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TECHNICAL PAPERS: Fluids/Heat/Transport

Three-Dimensional Convective Alveolar Flow Induced by Rhythmic Breathing Motion of the Pulmonary Acinus

[+] Author and Article Information
Josué Sznitman1

 Institute of Fluid Dynamics, ETH Zurich, CH-8092 Zurich, Switzerlandsznitman@ifd.mavt.ethz.ch

Fabian Heimsch, Thomas Heimsch, Daniel Rusch, Thomas Rösgen

 Institute of Fluid Dynamics, ETH Zurich, CH-8092 Zurich, Switzerland

1

Corresponding author.

J Biomech Eng 129(5), 658-665 (Jan 29, 2007) (8 pages) doi:10.1115/1.2768109 History: Received November 15, 2005; Revised January 29, 2007

Low Reynolds number flows (Re<1) in the human pulmonary acinus are often difficult to assess due to the submillimeter dimensions and accessibility of the region. In the present computational study, we simulated three-dimensional alveolar flows in an alveolated duct at each generation of the pulmonary acinar tree using recent morphometric data. Rhythmic lung expansion and contraction motion was modeled using moving wall boundary conditions to simulate realistic sedentary tidal breathing. The resulting alveolar flow patterns are largely time independent and governed by the ratio of the alveolar to ductal flow rates, Q̇aQ̇d. This ratio depends uniquely on geometrical configuration such that alveolar flow patterns may be entirely determined by the location of the alveoli along the acinar tree. Although flows within alveoli travel very slowly relative to those in acinar ducts, 0.021%UaUd9.1%, they may exhibit complex patterns linked to the three-dimensional nature of the flow and confirm findings from earlier three-dimensional simulations. Such patterns are largely determined by the interplay between recirculation in the cavity induced by ductal shear flow over the alveolar opening and radial flows induced by wall displacement. Furthermore, alveolar flow patterns under rhythmic wall motion contrast sharply with results obtained in a rigid alveolus, further confirming the importance of including inherent wall motion to understand realistic acinar flow phenomena. The present findings may give further insight into the role of convective alveolar flows in determining aerosol kinematics and deposition in the pulmonary acinus.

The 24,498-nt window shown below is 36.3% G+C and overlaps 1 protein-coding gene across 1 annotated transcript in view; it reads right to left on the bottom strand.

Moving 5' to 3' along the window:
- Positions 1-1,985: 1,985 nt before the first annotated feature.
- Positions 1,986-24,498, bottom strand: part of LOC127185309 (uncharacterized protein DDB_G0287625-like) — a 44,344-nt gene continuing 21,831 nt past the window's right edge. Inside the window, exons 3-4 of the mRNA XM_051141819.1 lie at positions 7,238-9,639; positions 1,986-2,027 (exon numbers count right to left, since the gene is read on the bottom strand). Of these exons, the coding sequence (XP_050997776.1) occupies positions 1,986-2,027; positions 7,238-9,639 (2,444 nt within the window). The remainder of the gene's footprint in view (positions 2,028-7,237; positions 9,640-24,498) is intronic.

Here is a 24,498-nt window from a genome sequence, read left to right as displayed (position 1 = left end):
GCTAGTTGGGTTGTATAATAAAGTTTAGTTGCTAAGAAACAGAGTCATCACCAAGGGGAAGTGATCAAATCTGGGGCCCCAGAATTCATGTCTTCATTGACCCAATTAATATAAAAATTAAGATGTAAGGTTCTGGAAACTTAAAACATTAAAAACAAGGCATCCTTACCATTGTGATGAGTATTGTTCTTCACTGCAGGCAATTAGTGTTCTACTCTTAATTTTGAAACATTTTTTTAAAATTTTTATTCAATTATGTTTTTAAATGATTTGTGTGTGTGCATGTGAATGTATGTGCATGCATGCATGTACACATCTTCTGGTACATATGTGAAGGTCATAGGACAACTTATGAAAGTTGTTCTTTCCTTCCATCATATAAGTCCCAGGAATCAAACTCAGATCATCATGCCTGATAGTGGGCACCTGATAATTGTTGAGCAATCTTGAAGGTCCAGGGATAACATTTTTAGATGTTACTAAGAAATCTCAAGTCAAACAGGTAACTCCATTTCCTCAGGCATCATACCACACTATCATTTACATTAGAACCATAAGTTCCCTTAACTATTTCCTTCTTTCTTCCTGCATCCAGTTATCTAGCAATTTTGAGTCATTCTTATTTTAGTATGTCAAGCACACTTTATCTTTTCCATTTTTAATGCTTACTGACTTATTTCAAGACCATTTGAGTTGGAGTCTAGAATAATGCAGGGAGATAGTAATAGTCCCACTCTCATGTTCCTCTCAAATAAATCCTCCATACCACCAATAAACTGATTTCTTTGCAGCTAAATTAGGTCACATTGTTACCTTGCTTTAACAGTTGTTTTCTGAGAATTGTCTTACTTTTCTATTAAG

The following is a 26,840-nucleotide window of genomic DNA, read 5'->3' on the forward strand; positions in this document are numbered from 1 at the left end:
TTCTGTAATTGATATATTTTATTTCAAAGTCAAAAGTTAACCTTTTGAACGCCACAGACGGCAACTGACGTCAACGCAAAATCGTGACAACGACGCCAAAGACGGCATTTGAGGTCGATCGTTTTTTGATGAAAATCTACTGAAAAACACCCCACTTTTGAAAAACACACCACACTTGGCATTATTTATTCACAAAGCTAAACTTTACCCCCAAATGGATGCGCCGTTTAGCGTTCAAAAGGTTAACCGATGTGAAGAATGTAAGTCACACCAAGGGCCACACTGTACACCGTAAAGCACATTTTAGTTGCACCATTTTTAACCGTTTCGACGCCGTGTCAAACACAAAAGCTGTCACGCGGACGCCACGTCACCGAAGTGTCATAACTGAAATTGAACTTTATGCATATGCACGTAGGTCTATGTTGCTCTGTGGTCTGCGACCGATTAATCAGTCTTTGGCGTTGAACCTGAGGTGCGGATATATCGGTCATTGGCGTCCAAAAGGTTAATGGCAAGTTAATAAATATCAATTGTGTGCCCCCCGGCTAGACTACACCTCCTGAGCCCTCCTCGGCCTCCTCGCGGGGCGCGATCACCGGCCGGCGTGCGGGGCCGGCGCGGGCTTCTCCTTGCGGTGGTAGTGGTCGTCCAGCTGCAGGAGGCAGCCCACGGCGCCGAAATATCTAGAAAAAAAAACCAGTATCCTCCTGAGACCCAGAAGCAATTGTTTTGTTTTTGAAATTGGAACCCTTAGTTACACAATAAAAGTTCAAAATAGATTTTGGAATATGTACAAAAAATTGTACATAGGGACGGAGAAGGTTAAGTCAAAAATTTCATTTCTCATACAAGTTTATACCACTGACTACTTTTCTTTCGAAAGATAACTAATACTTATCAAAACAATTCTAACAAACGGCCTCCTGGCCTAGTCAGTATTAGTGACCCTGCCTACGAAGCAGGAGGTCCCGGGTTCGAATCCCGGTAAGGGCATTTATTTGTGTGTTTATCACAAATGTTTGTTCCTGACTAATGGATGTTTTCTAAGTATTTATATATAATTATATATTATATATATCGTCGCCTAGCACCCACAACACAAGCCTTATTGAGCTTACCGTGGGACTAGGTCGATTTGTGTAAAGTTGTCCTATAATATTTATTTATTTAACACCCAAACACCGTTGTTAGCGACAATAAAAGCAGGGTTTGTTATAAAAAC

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Copyright © 2007 by American Society of Mechanical Engineers
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Figures

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Figure 1

Computational mesh of geometrical model of duct with alveolus (shown here at generation z′=1). The alveolus radius is given by ra, the airway duct diameter and length are, respectively, Dd and ld. The alveolus half-opening angle is denoted by α. Fine meshing is obtained within the alveolus and its near surroundings to solve accurately for the alveolar flow.

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Figure 2